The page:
As much as I appreciated the feminist angles, I can’t believe that Tom was so totally inept in so many ways.
I received this book via a free Kindle download. I wish Books 2 and 3 had also been included because I really like the premise. ( )
  Judiex | Mar 11, 2013 |
The book really tells us three stories; each begins on the same day when an accident happens, and in the three stories different people get killed in the accident, which leads to different subsequent storylines.
I like the way the three stories show how a small difference in a single event can lead to a totally different future. Though I thought that sometimes the stories might have diverged too much (especially Max and Josh are very different), I do agree that small changes can have large consequences. Especially events that happen in one's youth can have a lifelong effect, and Carlton nicely illustrates this in this work.
Especially in the first part the storytelling sometimes gets a tad monotonous, but all in all I liked the stories. The characters were described very well and seemed very human and lifelike. ( )
  Britt84 | Feb 22, 2013 |
Very interesting concept for this book, well for three books in one actually. The Accident at 13th and Jefferson is really three books in one that mirror the same characters all with a common theme of an accident that takes place in the beginning of each book. The idea of what difference does this one person make in the lives of their families is what defines each book. Not to give anything away lets just say that in book one a member of a family is involved in an accident, in book two it is a different member of the same family that is involved in an accident and in book three, well you get the picture. The author then takes us through the after effects of the loss of a family member and how differently the remaining family members lives turn out. Think along the lines of "It's a Wonderful Life" with a thicker plot (certainly without the Christian aspect). There were different turns of events in each of the three books that I didn't expect and I did enjoy the thought process of wondering how life would be different in each of the three stories. On the negative side in book one there was far too much detail about a baseball game then I cared to read, far too much detail in general in fact but by book three I wanted more detail in some areas and there were just generalized statements. For me more detail on the human side (for example when Max traveled to Colorado for the first time I would have liked to see more details about how he got there: private plane; traveled with Jim the bodyguard, etc.) of things and less detail on facts would have made this story more enjoyable. Once again, very interesting concept and an overall good read. ( )
  karen.collins | Jan 15, 2013 |
We've all had those 'What if ... ' moments: "What if I'd gone through that traffic light instead of waiting?" "What if I'd been three further ahead in the line for lottery tickets?" An infinitesimal change in circumstances with life changing consequences. The literary conceit of 'The Accident at 13th and Jefferson' delightfully explores just that. Three different takes on the same event -- a rock thrown up by a careening motorcycle strikes and kills a bystander. A boy's birthday party has just ended. He and his parents are walking his best friend and the friend's mother through the front yard to their home next door. In the first tale, it is the boy's mother who dies, leaving her husband struggling to find the parenting skills he'd relied upon her to provide. In the next, it is the father who dies, leaving the boy to find a male role model in his unreliable and criminal uncle. In the final story, the boy himself is struck down, leaving his parents and best friend each to struggle with their grief. That the best friend doesn't know he is the son of a presidential contender spices up the mix even more.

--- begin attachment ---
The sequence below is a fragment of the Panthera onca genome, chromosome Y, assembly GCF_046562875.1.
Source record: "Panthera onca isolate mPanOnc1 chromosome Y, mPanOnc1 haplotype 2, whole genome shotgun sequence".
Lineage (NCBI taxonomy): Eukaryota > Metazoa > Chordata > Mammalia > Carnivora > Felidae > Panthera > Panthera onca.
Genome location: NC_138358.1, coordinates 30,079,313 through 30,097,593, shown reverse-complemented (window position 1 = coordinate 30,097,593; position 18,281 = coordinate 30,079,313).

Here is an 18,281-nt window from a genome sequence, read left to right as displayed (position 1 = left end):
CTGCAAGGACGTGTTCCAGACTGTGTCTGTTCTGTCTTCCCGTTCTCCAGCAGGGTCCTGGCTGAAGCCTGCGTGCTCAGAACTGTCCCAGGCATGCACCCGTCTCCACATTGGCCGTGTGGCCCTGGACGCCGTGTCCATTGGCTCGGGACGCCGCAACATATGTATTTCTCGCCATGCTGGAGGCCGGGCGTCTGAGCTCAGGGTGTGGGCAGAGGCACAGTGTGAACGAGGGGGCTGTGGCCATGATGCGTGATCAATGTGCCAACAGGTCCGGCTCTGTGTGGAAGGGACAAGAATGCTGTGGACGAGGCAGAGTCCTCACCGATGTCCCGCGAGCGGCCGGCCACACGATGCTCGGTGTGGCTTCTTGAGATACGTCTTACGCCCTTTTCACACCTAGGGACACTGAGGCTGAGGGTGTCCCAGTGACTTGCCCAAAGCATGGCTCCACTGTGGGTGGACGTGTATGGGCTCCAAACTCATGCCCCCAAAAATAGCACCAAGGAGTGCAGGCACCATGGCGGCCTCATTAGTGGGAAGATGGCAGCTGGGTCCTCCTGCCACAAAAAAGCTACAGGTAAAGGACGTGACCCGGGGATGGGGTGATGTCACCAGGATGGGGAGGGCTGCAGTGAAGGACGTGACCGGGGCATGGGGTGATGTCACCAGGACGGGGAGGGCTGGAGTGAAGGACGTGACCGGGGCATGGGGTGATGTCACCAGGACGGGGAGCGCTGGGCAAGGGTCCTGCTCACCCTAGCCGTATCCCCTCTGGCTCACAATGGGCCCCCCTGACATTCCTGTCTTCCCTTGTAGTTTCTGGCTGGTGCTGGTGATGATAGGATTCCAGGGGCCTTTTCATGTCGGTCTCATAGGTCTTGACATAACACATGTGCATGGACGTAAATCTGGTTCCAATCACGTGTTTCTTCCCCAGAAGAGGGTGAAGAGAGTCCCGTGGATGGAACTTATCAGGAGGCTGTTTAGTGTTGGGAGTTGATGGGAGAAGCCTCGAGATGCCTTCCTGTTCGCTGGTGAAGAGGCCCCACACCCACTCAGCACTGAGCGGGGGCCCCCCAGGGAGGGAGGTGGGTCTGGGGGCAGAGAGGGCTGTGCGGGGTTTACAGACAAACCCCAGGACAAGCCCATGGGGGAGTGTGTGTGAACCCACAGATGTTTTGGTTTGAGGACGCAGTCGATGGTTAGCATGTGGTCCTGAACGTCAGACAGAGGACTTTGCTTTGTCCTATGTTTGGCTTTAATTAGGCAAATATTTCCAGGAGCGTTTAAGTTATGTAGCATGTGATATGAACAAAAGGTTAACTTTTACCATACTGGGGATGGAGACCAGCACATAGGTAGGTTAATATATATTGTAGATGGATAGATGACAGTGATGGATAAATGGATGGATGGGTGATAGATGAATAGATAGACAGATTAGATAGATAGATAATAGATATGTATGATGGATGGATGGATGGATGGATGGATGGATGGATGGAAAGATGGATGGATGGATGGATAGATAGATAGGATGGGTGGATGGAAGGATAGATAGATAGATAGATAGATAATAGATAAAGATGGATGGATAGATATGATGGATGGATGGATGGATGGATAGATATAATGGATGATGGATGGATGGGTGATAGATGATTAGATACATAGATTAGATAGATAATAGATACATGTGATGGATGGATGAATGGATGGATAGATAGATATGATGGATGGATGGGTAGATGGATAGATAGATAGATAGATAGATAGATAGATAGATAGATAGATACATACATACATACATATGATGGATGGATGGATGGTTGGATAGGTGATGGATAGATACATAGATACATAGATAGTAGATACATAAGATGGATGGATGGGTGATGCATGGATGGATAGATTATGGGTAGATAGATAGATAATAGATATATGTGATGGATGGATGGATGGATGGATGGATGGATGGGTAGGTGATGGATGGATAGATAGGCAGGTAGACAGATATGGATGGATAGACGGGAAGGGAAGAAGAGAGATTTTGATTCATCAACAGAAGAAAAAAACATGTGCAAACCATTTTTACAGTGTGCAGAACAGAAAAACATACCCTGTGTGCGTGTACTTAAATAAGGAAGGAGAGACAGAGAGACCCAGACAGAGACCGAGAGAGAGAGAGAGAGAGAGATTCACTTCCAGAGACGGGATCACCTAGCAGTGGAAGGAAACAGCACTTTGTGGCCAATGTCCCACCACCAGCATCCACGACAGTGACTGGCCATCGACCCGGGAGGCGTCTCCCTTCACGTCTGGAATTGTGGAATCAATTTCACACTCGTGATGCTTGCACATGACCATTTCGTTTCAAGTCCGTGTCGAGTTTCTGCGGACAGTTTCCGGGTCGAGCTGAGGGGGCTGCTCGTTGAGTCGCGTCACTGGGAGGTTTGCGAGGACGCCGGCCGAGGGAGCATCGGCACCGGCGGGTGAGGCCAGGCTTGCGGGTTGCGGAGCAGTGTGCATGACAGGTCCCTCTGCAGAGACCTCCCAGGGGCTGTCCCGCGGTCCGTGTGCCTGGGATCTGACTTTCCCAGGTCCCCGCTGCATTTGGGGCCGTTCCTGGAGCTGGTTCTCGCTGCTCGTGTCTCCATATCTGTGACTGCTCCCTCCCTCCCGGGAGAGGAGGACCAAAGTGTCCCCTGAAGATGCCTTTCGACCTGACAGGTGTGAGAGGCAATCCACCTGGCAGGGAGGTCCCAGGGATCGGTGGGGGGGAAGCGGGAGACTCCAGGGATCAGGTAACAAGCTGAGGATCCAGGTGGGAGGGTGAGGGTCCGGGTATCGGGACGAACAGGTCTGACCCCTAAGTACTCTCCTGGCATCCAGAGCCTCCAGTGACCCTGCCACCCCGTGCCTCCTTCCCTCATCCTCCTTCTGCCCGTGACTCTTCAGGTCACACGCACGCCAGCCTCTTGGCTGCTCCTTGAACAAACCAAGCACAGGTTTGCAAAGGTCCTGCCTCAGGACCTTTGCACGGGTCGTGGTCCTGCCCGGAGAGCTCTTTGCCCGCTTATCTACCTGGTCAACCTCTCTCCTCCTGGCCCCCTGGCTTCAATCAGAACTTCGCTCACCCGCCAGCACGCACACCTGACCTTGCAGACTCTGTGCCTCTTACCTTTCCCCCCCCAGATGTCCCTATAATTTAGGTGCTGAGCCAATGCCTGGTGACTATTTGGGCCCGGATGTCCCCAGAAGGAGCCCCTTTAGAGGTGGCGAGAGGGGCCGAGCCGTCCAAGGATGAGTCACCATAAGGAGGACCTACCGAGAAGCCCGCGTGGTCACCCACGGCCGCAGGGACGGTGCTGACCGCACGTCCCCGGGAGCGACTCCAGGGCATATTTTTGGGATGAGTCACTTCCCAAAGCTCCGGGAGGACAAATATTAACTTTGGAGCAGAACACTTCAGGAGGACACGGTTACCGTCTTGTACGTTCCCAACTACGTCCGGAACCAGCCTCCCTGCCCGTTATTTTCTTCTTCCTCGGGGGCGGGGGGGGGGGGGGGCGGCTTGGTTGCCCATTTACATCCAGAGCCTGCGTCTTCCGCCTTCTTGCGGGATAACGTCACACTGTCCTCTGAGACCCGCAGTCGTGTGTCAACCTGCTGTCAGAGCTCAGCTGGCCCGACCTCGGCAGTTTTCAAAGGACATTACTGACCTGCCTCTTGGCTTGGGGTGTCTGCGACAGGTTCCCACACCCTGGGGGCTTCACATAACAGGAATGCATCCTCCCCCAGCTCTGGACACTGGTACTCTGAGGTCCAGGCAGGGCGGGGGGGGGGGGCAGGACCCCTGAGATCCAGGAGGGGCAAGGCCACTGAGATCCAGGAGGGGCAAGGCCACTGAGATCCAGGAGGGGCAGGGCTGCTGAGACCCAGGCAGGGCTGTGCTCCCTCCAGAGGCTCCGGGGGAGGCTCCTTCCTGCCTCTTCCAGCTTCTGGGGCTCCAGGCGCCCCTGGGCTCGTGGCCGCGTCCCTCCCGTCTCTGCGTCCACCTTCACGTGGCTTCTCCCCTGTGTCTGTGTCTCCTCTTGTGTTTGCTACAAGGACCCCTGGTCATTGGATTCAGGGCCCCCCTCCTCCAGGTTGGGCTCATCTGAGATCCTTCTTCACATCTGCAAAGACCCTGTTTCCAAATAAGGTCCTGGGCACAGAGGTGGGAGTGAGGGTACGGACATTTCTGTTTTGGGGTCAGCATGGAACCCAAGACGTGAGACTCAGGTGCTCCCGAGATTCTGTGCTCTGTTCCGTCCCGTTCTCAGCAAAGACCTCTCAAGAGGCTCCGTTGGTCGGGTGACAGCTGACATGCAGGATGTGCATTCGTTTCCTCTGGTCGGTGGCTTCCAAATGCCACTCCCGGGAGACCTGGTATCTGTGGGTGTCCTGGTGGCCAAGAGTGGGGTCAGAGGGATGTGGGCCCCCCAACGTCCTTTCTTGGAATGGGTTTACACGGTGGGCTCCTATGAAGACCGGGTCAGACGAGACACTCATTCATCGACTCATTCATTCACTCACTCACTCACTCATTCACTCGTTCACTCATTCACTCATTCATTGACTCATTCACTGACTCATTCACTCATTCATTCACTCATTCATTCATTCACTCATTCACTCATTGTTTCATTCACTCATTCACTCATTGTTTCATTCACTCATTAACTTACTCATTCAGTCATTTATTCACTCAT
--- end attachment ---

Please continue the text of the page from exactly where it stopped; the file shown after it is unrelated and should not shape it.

I liked that more is revealed about each character as the book progressed, and appreciated the short coda at the end in which everyone is spared. Carlton's dialogue is well written and her plot moves along nicely, while still allowing for descriptive character development. Having lost a parent as a young girl, I was concerned this would be an emotionally difficult book to read. My trepidation was unwarranted -- the characters' grief felt utterly genuine but not overdone. Indeed, overall it was an uplifting book and a paean to the strength of love and friendship. ( )
  michigantrumpet | Dec 22, 2012 |
I loved the prologue to this book, the way it was written as well as the sense of impending tragedy building up with a sense of cosmic necessity in motion. Great cover too. The book is thought-provoking in its explorations of what if that rock kicked up by the motorcycle hit the father, or the mother, or their teenage son? In what ways would those left behind miss that person and try to carry on in their absence? The book is good in these explorations. What it could use is less jumping around on points of view and more trust in a reader's ability to draw their own conclusions from what the characters are doing. The prose is full of wordy explanations. The character was thinking/hoping/ worrying about X, so he . . . Or the character did such-and-such because . . . The narrator explains too much and does it for too many different characters in any given scene. I must admit that I just finished reading Beyond This Place by A.J. Cronin before picking up this novel. Cronin's writing is so vivid, beautiful, dramatic, and precise in word choice, just laying things out there for the reader to observe and draw conclusions from, that I would re-read paragraphs just to savor them. When reading Accident at 13th & Jefferson, I found myself wishing for a similar experience of writing so good that I wanted to go back and revisit parts. Ms. Carlton shows great promise, though. Some of the exchanges at the camp Mitch takes Josh to do more dramatic rendering than explaining rationales, so the author shows herself capable of this. ( )
  gerglodek | Dec 16, 2012 |
I received this book in exchange for an honest review. I really liked the book (s). They each had the same characters reacting to the same accident with a different victim. Great premise. The first and the last were lighter but still showed great human reactions. The middle story was much darker but really well done. I liked the book. ( )
  KathleenMcC | Dec 10, 2012 |